Tolling in Oregon: What’s The Deal?
What is tolling?
It seems like a simple question, but a “toll” can be understood in many different ways. Most simply, a toll is a charge for driving a vehicle on a specific piece of roadway.
Looking beyond that, though, there are a lot of really interesting questions worth considering. For example, how much should a toll cost? What is the toll really paying for? Should every vehicle be charged the same amount, regardless of factors like the time of day or the number of passengers? The answers to these questions are more important than you might think. The price of a toll, much like the price of a loaf of bread or a gallon of gas, can ripple outward in important ways.
What’s going on with tolling in Oregon?
Tolling will begin in the Portland Metro region in a few years because the Oregon Department of Transportation needs a way to pay for multiple expensive highway expansion projects in the region. See more information on ODOT’s tolling website.
The tolling was approved by the Oregon State Legislature in 2017 as part of a large package of transportation legislation, HB 2017. The legislation directed ODOT to pilot “Value Pricing”(a specific kind of road pricing designed to reduce congestion) on I-5 and I-205, and was followed by a stakeholder advisory process that resulted in a recommendation to pilot pricing all lanes on selected segments of I-5 and I-205.
ODOT is currently borrowing money to build more highway lanes, then charging drivers to pay off those loans. This seems straightforward but let’s look a little more closely. If ODOT is depending on tolls to pay off debt, then it actually needs to make sure people keep driving on the tolled road. What we need, from a climate and equity perspective, is fewer cars on smaller roads, not more and more drivers on bigger and bigger highways.
Oregon Environmental Council was among the many transportation advocates who raised concerns about these changes, and the trajectory of the pricing policy.
What does OEC think about this?
OEC is closely tracking the tolling policy development because of the enormous potential that tolling holds as a tool to support climate and equity outcomes. Pricing the use of the roadway can be very effective in reducing vehicle trips and shifting trips to less congested times and routes and to more space-efficient and less-polluting modes, such as public transit. Just like a cup of coffee or a loaf of bread, as the cost of driving a car goes up, people start adjusting their behavior and looking for ways to keep costs down. And, a tolling system can be designed to reduce the transportation cost burden on households with the least resources. However, these outcomes must be built into the system, and ODOT’s approach does not currently include the necessary commitments to ensure them.
We are very concerned that ODOT continues to direct its tolling policy focus on revenue generation, which not only undercuts the climate and equity potential of pricing, but also further burdens low-income households with transportation costs.
We want to see the tolling approach in the Portland Metro region dramatically shifted:
- The cost structure should be designed to reduce congestion, not maximize revenue. In practice, this would mean keeping the tolls fairly low, even zero when there isn’t a lot of traffic, and setting them just high enough to discourage some people from making trips during high-traffic times. This will free up space and make driving trips faster and more reliable at peak times, which is great for commercial trucks and for people who have no other choice but to drive.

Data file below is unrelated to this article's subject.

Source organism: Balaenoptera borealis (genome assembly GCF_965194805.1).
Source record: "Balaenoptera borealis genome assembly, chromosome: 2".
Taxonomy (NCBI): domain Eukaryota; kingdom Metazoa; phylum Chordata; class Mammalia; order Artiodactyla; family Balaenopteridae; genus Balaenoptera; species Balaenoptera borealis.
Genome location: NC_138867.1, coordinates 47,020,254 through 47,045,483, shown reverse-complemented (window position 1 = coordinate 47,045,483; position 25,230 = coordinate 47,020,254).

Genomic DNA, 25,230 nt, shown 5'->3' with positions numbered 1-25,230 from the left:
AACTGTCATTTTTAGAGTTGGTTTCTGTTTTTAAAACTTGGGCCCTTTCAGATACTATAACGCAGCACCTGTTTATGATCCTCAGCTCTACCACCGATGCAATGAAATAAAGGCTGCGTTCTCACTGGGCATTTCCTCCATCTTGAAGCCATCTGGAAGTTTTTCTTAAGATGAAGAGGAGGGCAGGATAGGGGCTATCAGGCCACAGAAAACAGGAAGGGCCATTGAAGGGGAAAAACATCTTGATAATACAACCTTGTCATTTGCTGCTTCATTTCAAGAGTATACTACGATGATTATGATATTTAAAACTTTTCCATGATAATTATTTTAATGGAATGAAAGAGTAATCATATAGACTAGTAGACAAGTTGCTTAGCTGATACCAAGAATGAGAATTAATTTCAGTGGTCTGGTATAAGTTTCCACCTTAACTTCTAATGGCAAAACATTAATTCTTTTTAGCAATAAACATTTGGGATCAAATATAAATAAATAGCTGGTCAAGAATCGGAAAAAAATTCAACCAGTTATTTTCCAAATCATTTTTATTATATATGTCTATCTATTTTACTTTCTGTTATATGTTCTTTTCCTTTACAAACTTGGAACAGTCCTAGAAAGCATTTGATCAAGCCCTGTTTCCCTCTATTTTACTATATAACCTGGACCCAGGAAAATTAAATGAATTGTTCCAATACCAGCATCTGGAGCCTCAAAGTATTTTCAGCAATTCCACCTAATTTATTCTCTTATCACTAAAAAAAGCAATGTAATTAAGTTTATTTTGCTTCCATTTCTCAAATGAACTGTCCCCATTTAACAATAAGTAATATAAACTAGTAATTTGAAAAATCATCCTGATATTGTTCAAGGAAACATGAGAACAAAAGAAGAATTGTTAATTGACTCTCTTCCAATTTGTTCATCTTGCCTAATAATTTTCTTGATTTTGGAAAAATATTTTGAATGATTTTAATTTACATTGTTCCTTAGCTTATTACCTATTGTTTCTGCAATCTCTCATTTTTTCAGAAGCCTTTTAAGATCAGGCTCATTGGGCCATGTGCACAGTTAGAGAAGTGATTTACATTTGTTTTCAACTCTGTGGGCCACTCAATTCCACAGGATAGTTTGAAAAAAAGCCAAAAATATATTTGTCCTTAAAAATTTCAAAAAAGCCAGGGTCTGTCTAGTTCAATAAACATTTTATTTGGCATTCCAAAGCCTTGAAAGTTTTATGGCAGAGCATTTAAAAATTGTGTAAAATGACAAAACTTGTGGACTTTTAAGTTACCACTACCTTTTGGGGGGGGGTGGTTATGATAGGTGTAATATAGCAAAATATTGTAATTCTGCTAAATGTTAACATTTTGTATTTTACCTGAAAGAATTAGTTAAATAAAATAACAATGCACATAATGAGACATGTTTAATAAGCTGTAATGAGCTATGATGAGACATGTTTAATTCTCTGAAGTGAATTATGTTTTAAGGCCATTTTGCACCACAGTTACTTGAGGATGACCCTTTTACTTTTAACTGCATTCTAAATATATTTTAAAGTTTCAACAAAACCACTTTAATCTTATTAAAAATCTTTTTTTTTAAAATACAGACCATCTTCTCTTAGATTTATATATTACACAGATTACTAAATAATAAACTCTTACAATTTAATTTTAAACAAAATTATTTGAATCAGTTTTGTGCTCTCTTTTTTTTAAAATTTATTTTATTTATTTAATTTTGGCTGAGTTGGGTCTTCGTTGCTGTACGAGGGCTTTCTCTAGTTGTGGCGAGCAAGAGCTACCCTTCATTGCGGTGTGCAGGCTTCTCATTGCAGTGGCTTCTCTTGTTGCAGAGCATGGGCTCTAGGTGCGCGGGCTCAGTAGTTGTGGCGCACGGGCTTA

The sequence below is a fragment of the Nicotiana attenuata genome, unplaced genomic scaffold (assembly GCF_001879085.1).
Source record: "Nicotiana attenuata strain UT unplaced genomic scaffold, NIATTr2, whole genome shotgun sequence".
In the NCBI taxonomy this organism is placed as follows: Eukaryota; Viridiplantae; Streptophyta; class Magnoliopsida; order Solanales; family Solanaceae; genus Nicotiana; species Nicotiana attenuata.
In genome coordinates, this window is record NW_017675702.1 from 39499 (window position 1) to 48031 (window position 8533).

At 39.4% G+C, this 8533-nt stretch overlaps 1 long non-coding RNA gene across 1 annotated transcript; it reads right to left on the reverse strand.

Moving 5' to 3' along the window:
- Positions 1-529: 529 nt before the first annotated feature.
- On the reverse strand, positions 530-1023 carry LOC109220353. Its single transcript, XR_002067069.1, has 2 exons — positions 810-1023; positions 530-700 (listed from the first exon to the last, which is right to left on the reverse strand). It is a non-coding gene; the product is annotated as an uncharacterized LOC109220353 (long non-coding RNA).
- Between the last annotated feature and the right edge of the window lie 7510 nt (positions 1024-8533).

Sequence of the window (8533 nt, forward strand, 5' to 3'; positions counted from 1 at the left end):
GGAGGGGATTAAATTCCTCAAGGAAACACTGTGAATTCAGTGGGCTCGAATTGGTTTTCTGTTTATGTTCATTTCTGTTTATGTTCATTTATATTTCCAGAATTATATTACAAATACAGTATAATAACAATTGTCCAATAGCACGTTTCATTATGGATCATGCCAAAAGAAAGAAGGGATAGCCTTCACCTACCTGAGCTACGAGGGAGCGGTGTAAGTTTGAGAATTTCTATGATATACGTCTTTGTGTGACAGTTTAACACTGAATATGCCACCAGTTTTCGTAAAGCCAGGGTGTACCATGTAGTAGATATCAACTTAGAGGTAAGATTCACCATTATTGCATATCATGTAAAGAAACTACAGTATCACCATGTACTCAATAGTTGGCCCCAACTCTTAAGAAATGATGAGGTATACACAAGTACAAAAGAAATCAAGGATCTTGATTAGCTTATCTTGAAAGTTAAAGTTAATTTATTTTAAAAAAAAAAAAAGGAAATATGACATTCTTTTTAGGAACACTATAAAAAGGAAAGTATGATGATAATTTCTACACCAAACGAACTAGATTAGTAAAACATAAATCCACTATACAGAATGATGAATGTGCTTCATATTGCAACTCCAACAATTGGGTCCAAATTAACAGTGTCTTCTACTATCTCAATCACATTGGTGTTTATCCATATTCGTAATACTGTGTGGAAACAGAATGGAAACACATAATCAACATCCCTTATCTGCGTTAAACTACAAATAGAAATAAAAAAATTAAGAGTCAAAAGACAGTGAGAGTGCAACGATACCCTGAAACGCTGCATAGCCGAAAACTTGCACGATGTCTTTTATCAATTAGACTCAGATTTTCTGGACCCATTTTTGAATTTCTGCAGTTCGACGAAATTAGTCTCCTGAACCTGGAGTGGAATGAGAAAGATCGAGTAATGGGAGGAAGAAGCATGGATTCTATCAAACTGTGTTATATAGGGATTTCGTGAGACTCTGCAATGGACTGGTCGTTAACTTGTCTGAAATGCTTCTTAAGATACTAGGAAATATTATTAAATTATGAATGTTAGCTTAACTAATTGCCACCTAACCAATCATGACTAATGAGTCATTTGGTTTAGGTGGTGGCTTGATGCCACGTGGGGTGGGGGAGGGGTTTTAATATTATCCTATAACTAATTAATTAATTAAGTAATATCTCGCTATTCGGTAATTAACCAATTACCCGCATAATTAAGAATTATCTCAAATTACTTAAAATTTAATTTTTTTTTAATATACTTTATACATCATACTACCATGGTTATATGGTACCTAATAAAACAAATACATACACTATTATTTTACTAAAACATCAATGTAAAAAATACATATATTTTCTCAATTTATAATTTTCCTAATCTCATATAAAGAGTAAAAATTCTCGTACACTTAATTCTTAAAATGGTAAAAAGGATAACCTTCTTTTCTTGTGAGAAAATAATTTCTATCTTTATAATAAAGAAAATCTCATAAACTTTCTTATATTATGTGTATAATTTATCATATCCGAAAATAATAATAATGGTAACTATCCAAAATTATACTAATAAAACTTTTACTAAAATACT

- The revenue collected through tolling should be used to support a better set of options for people to get around the region, especially by walking, biking, carpooling, and riding transit. The key is investing in affordable, timely, and safe, options, rather than using tolling to pay off the debt for the construction of road expansion projects that increase vehicle miles traveled, create more demand on limited land, drive up costs, and create new maintenance obligations.
OEC is working toward changes in the tolling policy by participating in agency and legislative processes. While there aren’t any really big decisions where we can weigh in, there are some ways that individuals can let ODOT and decision-makers know that we’re paying attention.
- You can comment directly to ODOT on the tolling project by emailing them.
Not sure what to say? You can refer to our bullet points above, or just let them know that the current approach to pricing should:
- Reduce traffic by creating incentives to travel at different times or to travel via biking, walking, or transit
- Not be tied to paying off debt for highway expansions
- Invest in creating more options, so people have convenient alternatives to driving alone
Past OEC writing on congestion pricing
Want to learn more about tolling?
- Local/regional analysis
- Portland Bureau of Transportation’s 2021 Portland Pricing Options for Equitable Mobility process (site includes final recommendations and useful staff memos on pricing, including one on highway tolling)
- Metro Regional Government’s 2021 Metro Congestion Pricing Study (site includes final report and recorded discussion with an expert panel)
- Other resources
- Longer View: The Fairness of Congestion Pricing (Michael Manville)
- Smarter Transportation Pricing, Please! (Planetizen)
- How to Unclog Traffic and Improve Equity in Seattle (Sightline)